Bank of America and U.S. Trust are not members of the Protocol. But BoA’s Merrill Lynch, is a signatory. See the full list of signatories.
Late last year, Bank of America explicitly carved out advisers working for U.S. Trust, Bank of America Private Wealth Management by sending a letter to all Protocol signatories, saying that those employees were not covered by the Protocol. Merrill Lynch advisors are still covered by the Protocol, the company said, but not wealth management bankers working for Merrill.
Patrick Burns who has an eponymous law firm in Beverly Hills, Calif. says this letter may be ineffective.
“My opinion is they are on shaky ground there. [Merrill Lynch] was one of the founding members of the Protocol, helped write the Protocol and there are no allowances made for carve outs, whereby a firm can pick and choose which segment of it’s reps it wants on the Protocol and which ones it does not. If ML’s carve out is recognized, what would stop a firm from placing it’s high-end producers (such as President’s club members) off limits through a Protocol carve out . I think members are all in or not with respect to the Protocol.”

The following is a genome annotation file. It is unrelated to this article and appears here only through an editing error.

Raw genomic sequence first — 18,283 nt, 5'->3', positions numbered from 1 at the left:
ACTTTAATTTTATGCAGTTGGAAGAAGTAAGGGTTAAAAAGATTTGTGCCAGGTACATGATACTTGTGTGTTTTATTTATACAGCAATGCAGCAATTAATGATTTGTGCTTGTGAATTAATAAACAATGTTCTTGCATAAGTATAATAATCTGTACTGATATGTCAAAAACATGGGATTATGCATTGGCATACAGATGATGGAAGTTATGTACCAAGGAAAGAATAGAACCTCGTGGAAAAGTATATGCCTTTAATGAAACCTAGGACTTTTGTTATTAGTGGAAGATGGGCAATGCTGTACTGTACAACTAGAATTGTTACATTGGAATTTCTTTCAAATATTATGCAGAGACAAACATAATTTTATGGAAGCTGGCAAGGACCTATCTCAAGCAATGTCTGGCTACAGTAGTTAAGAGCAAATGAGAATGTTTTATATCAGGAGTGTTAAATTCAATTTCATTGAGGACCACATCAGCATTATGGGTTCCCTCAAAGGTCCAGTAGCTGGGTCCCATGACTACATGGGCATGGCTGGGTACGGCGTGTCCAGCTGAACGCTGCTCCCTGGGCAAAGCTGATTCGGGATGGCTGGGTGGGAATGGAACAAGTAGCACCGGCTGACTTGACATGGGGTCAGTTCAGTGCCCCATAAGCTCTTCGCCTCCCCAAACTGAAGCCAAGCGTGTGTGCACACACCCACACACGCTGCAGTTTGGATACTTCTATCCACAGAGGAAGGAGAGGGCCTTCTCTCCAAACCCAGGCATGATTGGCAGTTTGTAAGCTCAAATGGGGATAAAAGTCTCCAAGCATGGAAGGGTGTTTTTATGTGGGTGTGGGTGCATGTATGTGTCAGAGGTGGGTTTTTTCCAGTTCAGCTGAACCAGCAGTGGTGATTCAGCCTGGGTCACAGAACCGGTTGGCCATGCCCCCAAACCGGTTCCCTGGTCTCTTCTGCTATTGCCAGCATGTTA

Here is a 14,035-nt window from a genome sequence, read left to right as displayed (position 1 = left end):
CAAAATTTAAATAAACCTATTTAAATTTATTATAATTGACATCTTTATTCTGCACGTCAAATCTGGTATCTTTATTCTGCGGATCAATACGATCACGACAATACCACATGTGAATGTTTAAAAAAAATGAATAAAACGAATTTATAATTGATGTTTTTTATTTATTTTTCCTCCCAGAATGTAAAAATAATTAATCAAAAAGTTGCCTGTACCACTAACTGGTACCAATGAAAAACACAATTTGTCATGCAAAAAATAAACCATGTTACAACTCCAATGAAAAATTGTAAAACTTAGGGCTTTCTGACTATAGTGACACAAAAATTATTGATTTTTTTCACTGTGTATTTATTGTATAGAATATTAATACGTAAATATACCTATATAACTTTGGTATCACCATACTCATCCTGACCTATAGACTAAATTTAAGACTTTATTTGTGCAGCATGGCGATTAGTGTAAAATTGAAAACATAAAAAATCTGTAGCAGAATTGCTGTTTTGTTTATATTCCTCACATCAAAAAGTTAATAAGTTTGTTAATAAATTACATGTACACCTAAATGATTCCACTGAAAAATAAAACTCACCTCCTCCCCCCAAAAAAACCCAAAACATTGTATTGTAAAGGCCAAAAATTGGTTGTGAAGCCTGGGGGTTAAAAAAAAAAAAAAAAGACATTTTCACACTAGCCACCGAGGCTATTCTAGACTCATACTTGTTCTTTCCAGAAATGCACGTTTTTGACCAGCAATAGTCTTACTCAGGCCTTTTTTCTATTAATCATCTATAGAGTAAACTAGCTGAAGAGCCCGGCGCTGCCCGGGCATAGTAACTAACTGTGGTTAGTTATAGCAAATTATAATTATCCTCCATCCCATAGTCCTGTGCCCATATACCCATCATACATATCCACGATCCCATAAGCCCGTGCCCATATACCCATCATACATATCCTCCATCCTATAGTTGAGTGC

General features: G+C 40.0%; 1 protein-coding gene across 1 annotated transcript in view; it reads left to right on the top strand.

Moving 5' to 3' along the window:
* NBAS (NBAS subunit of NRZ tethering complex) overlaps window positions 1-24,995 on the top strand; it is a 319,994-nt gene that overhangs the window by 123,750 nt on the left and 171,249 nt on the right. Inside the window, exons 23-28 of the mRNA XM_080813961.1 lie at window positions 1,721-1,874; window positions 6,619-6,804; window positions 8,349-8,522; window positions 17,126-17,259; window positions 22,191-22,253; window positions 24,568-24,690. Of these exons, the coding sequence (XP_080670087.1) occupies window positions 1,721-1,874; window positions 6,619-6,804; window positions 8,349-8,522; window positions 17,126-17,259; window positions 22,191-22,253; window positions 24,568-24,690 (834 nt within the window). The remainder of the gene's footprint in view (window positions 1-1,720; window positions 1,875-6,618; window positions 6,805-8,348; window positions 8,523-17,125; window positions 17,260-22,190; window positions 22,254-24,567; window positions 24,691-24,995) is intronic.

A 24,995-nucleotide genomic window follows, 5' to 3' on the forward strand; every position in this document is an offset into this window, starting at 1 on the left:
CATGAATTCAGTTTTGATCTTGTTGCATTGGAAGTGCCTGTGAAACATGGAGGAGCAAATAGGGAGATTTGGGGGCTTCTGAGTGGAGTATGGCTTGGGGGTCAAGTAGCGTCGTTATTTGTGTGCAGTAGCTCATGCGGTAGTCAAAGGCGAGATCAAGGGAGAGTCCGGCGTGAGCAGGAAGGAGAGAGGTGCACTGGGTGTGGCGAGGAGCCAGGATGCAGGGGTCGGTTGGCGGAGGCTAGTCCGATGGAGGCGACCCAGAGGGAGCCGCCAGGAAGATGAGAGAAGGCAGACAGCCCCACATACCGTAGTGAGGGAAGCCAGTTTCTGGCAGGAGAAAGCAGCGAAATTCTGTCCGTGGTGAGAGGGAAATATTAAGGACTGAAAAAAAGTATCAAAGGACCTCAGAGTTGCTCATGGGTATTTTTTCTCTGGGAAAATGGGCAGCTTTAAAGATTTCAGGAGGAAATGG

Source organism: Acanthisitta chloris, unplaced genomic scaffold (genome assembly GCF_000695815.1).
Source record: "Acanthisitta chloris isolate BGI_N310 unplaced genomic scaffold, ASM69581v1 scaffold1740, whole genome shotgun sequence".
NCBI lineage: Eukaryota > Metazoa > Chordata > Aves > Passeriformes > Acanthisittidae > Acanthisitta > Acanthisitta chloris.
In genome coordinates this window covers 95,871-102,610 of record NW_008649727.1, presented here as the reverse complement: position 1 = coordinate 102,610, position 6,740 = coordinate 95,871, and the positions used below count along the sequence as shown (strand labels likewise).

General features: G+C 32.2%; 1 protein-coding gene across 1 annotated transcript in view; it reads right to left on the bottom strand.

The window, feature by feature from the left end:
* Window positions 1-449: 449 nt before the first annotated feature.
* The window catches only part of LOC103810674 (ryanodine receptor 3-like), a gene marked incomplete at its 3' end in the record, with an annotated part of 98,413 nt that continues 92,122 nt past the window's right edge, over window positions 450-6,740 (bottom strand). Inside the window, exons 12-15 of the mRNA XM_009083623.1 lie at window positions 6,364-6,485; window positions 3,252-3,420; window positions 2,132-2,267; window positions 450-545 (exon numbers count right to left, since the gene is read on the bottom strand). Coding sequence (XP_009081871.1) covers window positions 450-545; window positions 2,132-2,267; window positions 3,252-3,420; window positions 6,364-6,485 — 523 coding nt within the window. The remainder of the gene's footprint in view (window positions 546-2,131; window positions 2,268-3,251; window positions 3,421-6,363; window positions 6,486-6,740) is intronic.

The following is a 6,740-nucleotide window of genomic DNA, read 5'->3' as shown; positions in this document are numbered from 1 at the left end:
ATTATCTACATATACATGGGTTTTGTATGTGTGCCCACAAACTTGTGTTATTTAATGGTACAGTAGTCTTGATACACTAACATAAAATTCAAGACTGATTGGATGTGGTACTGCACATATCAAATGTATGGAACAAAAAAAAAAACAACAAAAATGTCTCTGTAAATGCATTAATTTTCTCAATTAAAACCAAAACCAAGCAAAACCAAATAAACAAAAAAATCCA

The situation is further complicated by the fact that the four team members are listed on FINRA’s public web site as having their licenses with Merrill Lynch, he adds.
“My view is that ML/BOA will have a hard time convincing a court how this makes any sense. If the reps followed the Protocol, I think they are on strong ground here and this case, if lost by ML/BOA, could embolden other legacy US Trust reps with licenses held at Merrill Lynch to depart,” he said.